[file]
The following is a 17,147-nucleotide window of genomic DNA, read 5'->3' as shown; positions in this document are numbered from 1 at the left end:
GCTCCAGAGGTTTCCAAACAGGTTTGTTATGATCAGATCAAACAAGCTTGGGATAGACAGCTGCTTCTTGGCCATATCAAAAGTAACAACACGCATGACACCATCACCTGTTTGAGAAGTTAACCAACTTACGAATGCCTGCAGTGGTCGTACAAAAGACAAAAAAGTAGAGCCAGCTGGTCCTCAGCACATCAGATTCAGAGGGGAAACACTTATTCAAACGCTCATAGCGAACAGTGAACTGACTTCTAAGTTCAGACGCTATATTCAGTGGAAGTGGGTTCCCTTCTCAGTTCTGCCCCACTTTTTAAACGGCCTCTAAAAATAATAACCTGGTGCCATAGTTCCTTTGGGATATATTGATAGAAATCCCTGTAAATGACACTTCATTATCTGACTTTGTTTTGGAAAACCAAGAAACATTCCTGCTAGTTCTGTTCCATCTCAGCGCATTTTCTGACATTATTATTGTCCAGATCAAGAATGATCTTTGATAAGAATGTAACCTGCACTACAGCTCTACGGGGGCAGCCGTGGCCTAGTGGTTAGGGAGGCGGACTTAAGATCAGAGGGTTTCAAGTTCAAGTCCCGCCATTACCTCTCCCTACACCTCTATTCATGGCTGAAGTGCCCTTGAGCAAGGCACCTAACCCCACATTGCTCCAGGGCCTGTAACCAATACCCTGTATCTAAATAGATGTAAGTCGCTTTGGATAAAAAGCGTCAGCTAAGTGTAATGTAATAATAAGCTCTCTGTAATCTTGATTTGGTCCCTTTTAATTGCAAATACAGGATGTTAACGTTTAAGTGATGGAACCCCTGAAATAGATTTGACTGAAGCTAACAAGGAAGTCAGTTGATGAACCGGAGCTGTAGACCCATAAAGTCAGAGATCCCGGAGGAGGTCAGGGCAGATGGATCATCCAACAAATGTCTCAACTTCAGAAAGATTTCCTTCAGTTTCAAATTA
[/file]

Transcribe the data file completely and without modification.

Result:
The following is a 17,147-nucleotide window of genomic DNA, read 5'->3' as shown; positions in this document are numbered from 1 at the left end:
GCTCCAGAGGTTTCCAAACAGGTTTGTTATGATCAGATCAAACAAGCTTGGGATAGACAGCTGCTTCTTGGCCATATCAAAAGTAACAACACGCATGACACCATCACCTGTTTGAGAAGTTAACCAACTTACGAATGCCTGCAGTGGTCGTACAAAAGACAAAAAAGTAGAGCCAGCTGGTCCTCAGCACATCAGATTCAGAGGGGAAACACTTATTCAAACGCTCATAGCGAACAGTGAACTGACTTCTAAGTTCAGACGCTATATTCAGTGGAAGTGGGTTCCCTTCTCAGTTCTGCCCCACTTTTTAAACGGCCTCTAAAAATAATAACCTGGTGCCATAGTTCCTTTGGGATATATTGATAGAAATCCCTGTAAATGACACTTCATTATCTGACTTTGTTTTGGAAAACCAAGAAACATTCCTGCTAGTTCTGTTCCATCTCAGCGCATTTTCTGACATTATTATTGTCCAGATCAAGAATGATCTTTGATAAGAATGTAACCTGCACTACAGCTCTACGGGGGCAGCCGTGGCCTAGTGGTTAGGGAGGCGGACTTAAGATCAGAGGGTTTCAAGTTCAAGTCCCGCCATTACCTCTCCCTACACCTCTATTCATGGCTGAAGTGCCCTTGAGCAAGGCACCTAACCCCACATTGCTCCAGGGCCTGTAACCAATACCCTGTATCTAAATAGATGTAAGTCGCTTTGGATAAAAAGCGTCAGCTAAGTGTAATGTAATAATAAGCTCTCTGTAATCTTGATTTGGTCCCTTTTAATTGCAAATACAGGATGTTAACGTTTAAGTGATGGAACCCCTGAAATAGATTTGACTGAAGCTAACAAGGAAGTCAGTTGATGAACCGGAGCTGTAGACCCATAAAGTCAGAGATCCCGGAGGAGGTCAGGGCAGATGGATCATCCAACAAATGTCTCAACTTCAGAAAGATTTCCTTCAGTTTCAAATTA